“I’m going to write a bestseller about baseball. What’s more timeless and universal, or connects with readers’ psyches like America’s favorite pastime? It worked for Kinsella. The writing will be fabulous, and it will have allusions to Melville to appease the literati. It will also have sex, death, nothing heroic, a setting with no interest, and a none too happy ending. What more could the critics want?
“Then I’m going to have my agent send it to Michael Pietsch, who edited David Foster Wallace and will buy it for more than half a million dollars after a heated auction, and will make it the hot fall book. Michael will give an empassioned talk about it at the booksellers’ convention in May and have galleys to give away. The book will hit the stores in September so the sales momentum builds and keeps the book selling through the holidays. It will have killer quotes from the right people, a big advertising campaign, a front-page review in the New York Times Book Review section, and a story in Vanity Fair by my Harvard roommate Keith Gessen.”
Chad Harbach wasn’t harboring this fantasy while he spent a decade writing The Art of Fielding, but he hit a grand slam in his first at bat. Seduced by all of the promotion for the book, which is on the New York Times list as I write, I took the galley on vacation, eager to read it, but grew increasingly impatient as the story developed. I had to force myself to finish it.
The book symbolizes what’s wrong with contemporary novels: small scale, family strife, the authors’ limited experience, characters and events I don’t care about, and endings that, instead of being the perfect dessert at the end of a great meal, make me angry I read the book.
Like other literary fiction and most movies, The Art of Fielding is a triumph of technique over content. It’s the story of Henry Skrimshander, a shortstop phenom at Westish College, a small school on the shore of Lake Michigan. Harbach is an excellent writer. He brings the setting to life along with a lively cast of characters who undoubtedly told him what should happen next. Unlike the descriptions of the settings and the games, the lack of description for most of the characters made them more names than people I could see.
But because of my terminally bourgeois sensibility, the plot and the characters kept adding to my growing resistance to turning the 509 (!) pages. The quality of the writing and the futile hope that the story would finally justify my time kept me going, but I wuz robbed.
The book’s impact?
Writing: first rate.
Allusions understood: none.
Erotic excitement: none.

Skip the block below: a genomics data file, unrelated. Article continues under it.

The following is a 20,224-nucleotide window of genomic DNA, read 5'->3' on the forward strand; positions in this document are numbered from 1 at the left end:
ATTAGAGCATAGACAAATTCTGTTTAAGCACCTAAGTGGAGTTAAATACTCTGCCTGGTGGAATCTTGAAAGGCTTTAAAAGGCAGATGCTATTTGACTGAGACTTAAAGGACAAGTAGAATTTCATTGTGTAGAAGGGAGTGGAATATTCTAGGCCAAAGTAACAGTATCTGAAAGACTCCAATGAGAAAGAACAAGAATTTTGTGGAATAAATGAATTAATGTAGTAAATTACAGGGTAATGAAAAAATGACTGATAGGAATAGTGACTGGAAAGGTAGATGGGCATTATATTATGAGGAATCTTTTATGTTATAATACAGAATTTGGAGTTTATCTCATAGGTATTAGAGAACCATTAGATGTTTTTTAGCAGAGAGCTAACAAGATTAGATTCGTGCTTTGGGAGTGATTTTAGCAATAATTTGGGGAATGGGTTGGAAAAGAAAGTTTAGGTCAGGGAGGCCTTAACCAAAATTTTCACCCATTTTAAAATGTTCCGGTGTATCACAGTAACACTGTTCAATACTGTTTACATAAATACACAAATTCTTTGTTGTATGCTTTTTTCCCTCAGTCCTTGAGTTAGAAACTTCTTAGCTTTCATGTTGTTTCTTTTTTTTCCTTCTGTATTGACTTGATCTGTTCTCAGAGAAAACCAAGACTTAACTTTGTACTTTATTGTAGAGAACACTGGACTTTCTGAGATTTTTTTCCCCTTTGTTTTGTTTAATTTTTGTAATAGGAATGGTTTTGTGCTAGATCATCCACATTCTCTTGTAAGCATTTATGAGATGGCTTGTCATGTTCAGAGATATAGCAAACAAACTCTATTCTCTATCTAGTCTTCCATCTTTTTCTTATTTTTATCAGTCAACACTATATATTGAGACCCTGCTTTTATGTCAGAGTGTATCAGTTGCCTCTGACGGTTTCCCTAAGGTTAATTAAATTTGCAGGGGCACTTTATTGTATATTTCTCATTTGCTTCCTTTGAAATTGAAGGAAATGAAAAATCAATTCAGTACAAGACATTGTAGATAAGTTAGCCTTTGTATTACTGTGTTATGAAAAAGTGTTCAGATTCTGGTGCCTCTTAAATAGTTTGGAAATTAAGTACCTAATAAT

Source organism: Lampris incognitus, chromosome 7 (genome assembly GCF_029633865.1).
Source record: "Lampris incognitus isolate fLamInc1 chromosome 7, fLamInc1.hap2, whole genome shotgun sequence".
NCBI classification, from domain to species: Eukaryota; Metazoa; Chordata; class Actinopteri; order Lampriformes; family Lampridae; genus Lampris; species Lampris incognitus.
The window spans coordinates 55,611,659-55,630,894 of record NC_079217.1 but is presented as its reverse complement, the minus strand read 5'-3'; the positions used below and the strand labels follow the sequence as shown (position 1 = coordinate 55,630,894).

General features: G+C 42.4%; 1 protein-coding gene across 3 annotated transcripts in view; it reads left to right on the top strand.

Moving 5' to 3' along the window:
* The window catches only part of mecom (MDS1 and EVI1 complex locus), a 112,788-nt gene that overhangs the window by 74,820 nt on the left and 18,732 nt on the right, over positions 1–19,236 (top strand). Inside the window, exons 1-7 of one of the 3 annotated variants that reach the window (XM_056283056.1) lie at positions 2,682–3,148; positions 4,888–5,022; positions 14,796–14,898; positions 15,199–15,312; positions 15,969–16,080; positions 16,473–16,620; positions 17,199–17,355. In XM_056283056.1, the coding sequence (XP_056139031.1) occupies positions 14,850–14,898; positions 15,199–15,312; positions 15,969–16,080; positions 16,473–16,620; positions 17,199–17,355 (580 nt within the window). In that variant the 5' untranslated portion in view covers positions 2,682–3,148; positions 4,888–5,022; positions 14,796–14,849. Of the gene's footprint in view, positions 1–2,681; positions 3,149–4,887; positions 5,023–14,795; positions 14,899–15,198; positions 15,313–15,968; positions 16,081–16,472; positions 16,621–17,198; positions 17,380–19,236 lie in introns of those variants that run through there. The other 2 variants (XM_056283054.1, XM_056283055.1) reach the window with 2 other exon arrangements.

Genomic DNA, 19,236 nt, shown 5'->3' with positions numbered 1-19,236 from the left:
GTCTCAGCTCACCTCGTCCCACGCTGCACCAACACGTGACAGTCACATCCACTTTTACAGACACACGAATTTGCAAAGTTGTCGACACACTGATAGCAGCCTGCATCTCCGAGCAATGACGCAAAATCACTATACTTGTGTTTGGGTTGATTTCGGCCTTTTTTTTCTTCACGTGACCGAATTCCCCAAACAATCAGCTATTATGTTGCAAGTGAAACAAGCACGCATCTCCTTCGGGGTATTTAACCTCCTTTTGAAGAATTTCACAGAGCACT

Building tension: none.
What becomes of the characters?
Henry, error-free until an errant, wind-blown, hard-to-believe throw to first moves the plot by hospitalizing, of all people, Owen Dunne, his gay mulatto roommate who’s reading (foreshadowed, but still a stretch) in the dugout. Henry survives the resulting crisis of confidence, turns down a chance to play in the bigs, and stays on the team.
Pella Affenlight, a lost soul who finds herself, becomes a college fresh person (an appalling term that stopped my suspension of disbelief every time I read it).
Her father, Guert, the college president, escapes his comeuppance for seducing Owen by conveniently dying of a heart attack. Owen conveniently goes elsewhere to study.
Mike Schwartz, Pella’s boyfriend and Henry’s teammate and mentor, becomes the Westish coach.
Is it possible to ruin the impact of fates like that?
Elizabeth and I have known Little, Brown publisher Michael Pietsch since he joined Little, Brown twenty years ago. He’s also a Harvard grad (Go, Crimson!), and one of the best and most successful editors in publishing history, and a great guy. Harbach has got the goods and a promising future. But maybe he should take a break from editing his literary magazine, n+1, and consider what Steve Jobs said of Bill Gates: “He’d be a broader guy if he had dropped acid once or gone off to an ashram when he was younger.”
Living a middle-class vie boheme while dodging collectors for his college loans, Harbach earned his success the hard way. He was rejected by many agents and publishers until he found the passionate agent every writer dreams of: Chris Parris-Lamb. I’m sure the book will have a long life on MFA reading lists, but social media have made readers critics. Little, Brown took great pains to avoid making the book look like a baseball novel. But I wonder how women, reading groups, and future readers will respond to what is, after all, a novel about the trials of a college shortstop.
As for you, Chad. You got your MFA. You’ve paid your dues in the Triple A literary league. It’s time to move on from college sports. The world badly needs stories to help us understand and come to terms with a rapidly changing, unpredictable world as full of peril as it is of promise. The article in this month’s Vanity Fair, an outstanding, endearing piece about you, Michael, and publishing, notes that you’re angry about global warming. Step up to the plate with stories that have a scope and relevance worthy of your talent. With Michael’s help, you’ll hit them out of the park. And when I write about your next book, you won’t have to endure any baseball metaphors.
Reading The Art of Fielding wasn’t a total loss, however, because to paraphrase Philip Roth: Nothing bad can happen to a blogger, everything is material. I look forward to hearing from the book’s defenders about how wrong I am.
I write the blog to help us both understand what we need to know about writing, publishing, promotion, and agents. I hope you find it worth reading and sharing. Rants, comments, questions, corrections, and ideas for posts greatly appreciated.
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